Vincent van Gogh’s work can spark joy in dark times

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Conservators place the famous painting ‘Sunflowers’ by Vincent van Gogh on a felt-lined transport cart at the Van Gogh Museum in Amsterdam, the Netherlands, Sunday September 23, 2012.

PA

As we approach 2022, finding hope could be one of our greatest challenges. News of a lingering pandemic, political strife, and Earth’s global warming can easily lead to depression or despair.

One source of hope is art, which I believe is also closely linked to faith. Art can bring hope to worshipers and non-religious alike, and kindle faith in a better future. A recent book has reinforced this belief. “Learning from Henri Nouwen and Vincent van Gogh”, the book shows through van Gogh’s art and words how art is linked to faith and hope.

Van Gogh’s artistic sketches and paintings, writes author Carol Berry, invite us “to see beyond the obvious – with a greater awareness of the relevance of everything around us to the fabric of our lives. “.

Spiritual writers like Henri Nouwen, Berry added, and artists like van Gogh (whom Nouwen admired) “teach us to look more deeply at the reality of our experiences and see the presence of the divine therein.”

The presence of the divine (however one wishes to define the word “divine”) can provide the hope we need during times of discouragement. Feeling divine these days can be a challenge for some. Lately, the number of people who do not turn to religion has increased. Polls show that every year more and more Americans say they have no religion. They are often called “none”, because the answer they give to the question “What religion do you belong to?” is “none”.

Some might think that the “nones” would be likely to despair in difficult times, but this is not necessarily the case. As Czech priest Tomas Halik wrote, sometimes many non-religious individuals can be “allies” of religious people “on the path of deepening faith and revealing transcendence.”

Van Gogh in his art, Berry argued, offers a sense of faith and hope accessible to all viewers, whether they consider themselves religious or not. She goes beyond the stereotype many people have of van Gogh as a troubled, erratic man who produced eccentric art. Berry pointed out that van Gogh was a compassionate person who immersed himself in the daily lives of ordinary people, especially the poor and destitute. He himself went through long periods of discouragement.

Through it all, van Gogh came to see that the ordinary things in life – trees, flowers, wheat fields, stars and the sun – if observed carefully, can reveal transcendence and give hope. He was particularly attracted to sunlight, stars, or even a single lamp in a small room. This light can pierce the darkness and create not only hope, but also joy and peace.

Van Gogh, according to Berry, also believed that art can communicate something that most religions profess, that “our lives are intertwined and we share a common human bond with each other”.

Berry’s book is short, just 128 pages, and easily accessible to almost any reader. It provides many examples of van Gogh’s work, including black and white sketches and brightly colored paintings. Carol Berry worked on this book for 20 years, ever since Nouwen’s estate gave her the notes of his lectures in a course he taught at Yale University on van Gogh. Berry herself took this course 40 years ago.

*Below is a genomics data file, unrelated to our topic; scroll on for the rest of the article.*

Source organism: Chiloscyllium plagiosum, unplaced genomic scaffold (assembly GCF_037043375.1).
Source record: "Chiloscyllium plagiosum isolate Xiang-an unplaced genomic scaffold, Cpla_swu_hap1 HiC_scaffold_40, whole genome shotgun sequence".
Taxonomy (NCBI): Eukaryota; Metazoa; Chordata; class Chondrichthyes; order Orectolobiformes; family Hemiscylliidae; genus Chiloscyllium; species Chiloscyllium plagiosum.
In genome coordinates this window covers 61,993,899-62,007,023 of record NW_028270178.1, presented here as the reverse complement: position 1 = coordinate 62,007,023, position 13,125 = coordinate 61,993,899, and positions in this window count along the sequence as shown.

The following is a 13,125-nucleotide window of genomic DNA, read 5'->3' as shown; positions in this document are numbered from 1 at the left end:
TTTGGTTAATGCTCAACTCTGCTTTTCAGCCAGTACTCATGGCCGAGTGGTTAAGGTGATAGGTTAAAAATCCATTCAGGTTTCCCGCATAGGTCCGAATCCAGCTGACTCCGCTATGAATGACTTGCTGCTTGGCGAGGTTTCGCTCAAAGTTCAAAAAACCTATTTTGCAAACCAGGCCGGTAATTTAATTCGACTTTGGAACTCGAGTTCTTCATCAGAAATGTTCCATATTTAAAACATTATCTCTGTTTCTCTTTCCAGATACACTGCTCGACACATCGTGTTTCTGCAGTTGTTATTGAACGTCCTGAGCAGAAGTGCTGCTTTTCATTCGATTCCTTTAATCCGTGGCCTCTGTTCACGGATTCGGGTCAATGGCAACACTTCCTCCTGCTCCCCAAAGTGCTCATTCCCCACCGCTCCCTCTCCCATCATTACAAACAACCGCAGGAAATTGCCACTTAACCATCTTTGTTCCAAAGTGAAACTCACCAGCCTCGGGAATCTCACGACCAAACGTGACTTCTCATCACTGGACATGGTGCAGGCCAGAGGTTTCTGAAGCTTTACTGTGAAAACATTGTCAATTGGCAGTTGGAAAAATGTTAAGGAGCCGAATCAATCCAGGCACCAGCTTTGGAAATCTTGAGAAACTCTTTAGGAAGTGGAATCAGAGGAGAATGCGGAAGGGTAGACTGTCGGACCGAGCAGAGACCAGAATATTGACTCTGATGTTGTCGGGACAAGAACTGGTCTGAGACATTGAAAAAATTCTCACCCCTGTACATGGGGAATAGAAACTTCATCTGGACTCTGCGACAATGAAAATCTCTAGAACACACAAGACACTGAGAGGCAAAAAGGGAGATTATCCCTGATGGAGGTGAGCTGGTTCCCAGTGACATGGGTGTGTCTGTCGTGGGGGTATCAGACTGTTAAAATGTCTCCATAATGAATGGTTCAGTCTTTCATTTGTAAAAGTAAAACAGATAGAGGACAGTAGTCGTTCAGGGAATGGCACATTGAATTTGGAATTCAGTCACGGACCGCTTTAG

The executor told Berry to write about van Gogh, particularly through lectures by Nouwen, who died in 1996. Berry took this mission to heart. She not only looked at all of van Gogh’s art, but read all of his letters, especially the letters to his brother Theo, who was his main psychological and financial support throughout his life.

Berry even traveled through Holland (where van Gogh was born), Belgium and France, where van Gogh lived and worked. The more she thought about it, the more she wanted to write a short van Gogh biography that would present, as its subtitle put it, “A Portrait of the Compassionate Life.”

Van Gogh, as Berry sees it, exemplified compassion (a focal point of most religions) in his life as well as in his art. He lived among struggling miners and farmers and at one point took in a pregnant woman and her child because they were living on the streets.

Van Gogh made many pencil and charcoal sketches of these people as he felt himself growing closer to them. Living with them in a desperate situation often led him to depression but gradually to hope, mainly through his connection with nature, in particular the landscapes that surround him. Olive trees, wheat fields and sunflowers attracted him and, more and more as he got older, the sun became his inspiration.

I encourage anyone who thinks life seems depressing to read Berry’s book or just look at a Van Gogh sketch or painting. Moreover (Berry, van Gogh and Nouwen would agree), we can all find solace and hope in other works of art and especially in nature, including the trees and flowers in and around our neighborhoods. . But we need to do more than watch them.

We must look carefully at a tree, a leaf, a flower, a sunrise or a sunset and see “beyond the obvious”, as Berry wrote, “with a greater awareness of the relevance of everything in the fabric of our lives”.

In doing so, I argue that we can find, even in depressing times, not only hope, but also peace and joy.

John Spevak wrote this for the Los Banos company. His email is [email protected]

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